Just saw the latest Rambo movie with my wife. We were expecting an entertaining action film that did justice to the earlier ones. I was also hoping it wasn’t so violent and mindless that it would put off my wife. The story picks up where we might expect John Rambo to be – still keeping a low profile in a small village in Thailand making a meager living all the while still making donations to the local monks (see Rambo II). Nearby, neighboring Burma, a very real military regime is committing unspeakable atrocities on the local people, and a missionary and relief group from some church in Colorado seek Rambo’s help in getting them into Burma. Rambo reluctantly accepts and drops the group in Burma. After not turning up for a while, Rambo and a group of mercenaries are sent in to extract them out. Of course, this is what the audience comes to see – Rambo kicking some major ass.

I’ve heard about how violent this movie is, but I was not prepared to see how graphic it all was. I was also not expecting any Rambo movie to be some sort of documentary of a real plight or to try to raise awareness of a people facing genocide. Not only did we sit through the whole movie, but we also watched the behind the scenes featurettes. Stallone mentions that he did not want the movie censored for the violence because it was real. Not only that but that what was really happening was even too brutal to show.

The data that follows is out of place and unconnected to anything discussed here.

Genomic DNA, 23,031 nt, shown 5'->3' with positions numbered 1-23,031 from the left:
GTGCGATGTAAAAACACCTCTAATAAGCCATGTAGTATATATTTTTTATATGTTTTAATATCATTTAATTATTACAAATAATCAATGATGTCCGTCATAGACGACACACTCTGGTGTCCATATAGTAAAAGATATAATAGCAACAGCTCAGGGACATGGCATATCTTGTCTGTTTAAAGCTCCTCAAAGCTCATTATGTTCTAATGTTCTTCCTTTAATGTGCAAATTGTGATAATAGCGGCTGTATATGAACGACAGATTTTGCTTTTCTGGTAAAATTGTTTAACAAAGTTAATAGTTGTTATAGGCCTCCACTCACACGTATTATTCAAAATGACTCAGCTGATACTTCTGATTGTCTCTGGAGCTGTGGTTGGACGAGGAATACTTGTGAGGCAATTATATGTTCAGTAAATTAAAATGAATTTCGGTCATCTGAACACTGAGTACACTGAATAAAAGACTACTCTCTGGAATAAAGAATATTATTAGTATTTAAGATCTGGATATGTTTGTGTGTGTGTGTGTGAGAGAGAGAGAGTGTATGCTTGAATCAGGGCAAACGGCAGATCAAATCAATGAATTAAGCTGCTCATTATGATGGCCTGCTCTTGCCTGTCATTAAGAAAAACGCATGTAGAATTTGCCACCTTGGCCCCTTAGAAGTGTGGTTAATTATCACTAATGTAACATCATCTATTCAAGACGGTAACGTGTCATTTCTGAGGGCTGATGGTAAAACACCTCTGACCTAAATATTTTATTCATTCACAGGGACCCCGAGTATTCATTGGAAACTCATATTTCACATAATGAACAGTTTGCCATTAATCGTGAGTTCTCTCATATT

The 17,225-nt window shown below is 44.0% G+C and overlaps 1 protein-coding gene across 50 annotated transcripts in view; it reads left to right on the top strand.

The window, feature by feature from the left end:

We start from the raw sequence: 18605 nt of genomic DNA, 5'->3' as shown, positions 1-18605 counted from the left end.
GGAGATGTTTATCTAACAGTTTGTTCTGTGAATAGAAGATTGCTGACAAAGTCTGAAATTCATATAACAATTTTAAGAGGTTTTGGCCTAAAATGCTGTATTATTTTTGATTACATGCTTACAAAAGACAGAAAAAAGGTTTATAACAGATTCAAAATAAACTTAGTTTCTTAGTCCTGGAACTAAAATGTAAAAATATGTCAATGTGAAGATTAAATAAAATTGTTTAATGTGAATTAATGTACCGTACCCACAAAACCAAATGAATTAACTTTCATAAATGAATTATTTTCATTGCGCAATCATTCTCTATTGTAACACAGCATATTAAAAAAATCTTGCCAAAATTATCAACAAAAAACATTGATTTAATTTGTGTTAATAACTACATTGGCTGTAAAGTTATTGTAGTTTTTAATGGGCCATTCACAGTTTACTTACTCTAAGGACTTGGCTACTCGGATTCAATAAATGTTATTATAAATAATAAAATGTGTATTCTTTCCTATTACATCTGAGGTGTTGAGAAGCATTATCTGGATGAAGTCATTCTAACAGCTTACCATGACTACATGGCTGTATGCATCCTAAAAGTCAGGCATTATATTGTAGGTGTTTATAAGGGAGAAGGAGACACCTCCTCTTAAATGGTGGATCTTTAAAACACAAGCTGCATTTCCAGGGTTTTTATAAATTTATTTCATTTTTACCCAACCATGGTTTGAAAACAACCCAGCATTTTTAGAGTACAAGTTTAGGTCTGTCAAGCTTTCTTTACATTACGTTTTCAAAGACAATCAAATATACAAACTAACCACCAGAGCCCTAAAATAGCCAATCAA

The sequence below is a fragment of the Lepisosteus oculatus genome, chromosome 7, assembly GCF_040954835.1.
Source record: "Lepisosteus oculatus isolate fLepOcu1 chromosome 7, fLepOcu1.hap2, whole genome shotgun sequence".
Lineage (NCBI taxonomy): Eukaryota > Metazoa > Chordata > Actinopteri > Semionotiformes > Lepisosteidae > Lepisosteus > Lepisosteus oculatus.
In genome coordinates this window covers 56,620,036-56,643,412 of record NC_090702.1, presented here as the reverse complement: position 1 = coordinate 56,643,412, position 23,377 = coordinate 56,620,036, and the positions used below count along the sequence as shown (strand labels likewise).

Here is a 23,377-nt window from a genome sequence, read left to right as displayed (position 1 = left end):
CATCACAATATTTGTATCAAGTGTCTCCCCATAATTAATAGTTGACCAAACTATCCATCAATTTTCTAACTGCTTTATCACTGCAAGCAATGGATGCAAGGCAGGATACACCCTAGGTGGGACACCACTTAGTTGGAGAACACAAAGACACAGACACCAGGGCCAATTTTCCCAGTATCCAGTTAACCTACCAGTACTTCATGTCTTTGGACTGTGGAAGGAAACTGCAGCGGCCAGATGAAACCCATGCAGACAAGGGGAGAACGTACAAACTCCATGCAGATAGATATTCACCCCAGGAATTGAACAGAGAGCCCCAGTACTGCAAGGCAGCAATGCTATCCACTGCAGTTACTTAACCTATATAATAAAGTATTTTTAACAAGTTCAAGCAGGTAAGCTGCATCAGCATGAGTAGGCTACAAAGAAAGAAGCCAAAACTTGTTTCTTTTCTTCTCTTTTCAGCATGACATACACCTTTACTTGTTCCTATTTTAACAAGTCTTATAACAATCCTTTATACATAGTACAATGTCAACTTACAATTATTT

This is full scale genocide. I want an ‘R’ and I want the violence in there because it is reality. It would be a whitewashing not to show what’s over there.

I would urge people to watch the movie for the piece of entertainment that it is, but also to watch the behind the scenes features where Burmese people give their accounts of what is happening there. It absolutely breaks your heart. There was a shot of a man who just lost his leg to a land mine. He didn’t even look like he was in much pain, but when you saw what was left of his leg which was basically just bone, you cannot help but feel that the situation in Burma is unacceptable.

What’s sad is that for much of the American audience who left the theater watching this movie, most probably won’t give Burma a second thought – writing it off as a good plot device for Rambo to lay some major smack down on some bad guys. One reviewer on Amazon even comments that the audience among him didn’t even know if Burma was real. At various points the violence portrayed in the movie was so horrifying that it bordered on the absurd. It would be easy to write off that violence as Rambo trying to top the violence of previous films. I think most critics and reviewers wrote it off as such and totally missed the point. It’s a sad commentary on today’s society that the message just went way over their head.

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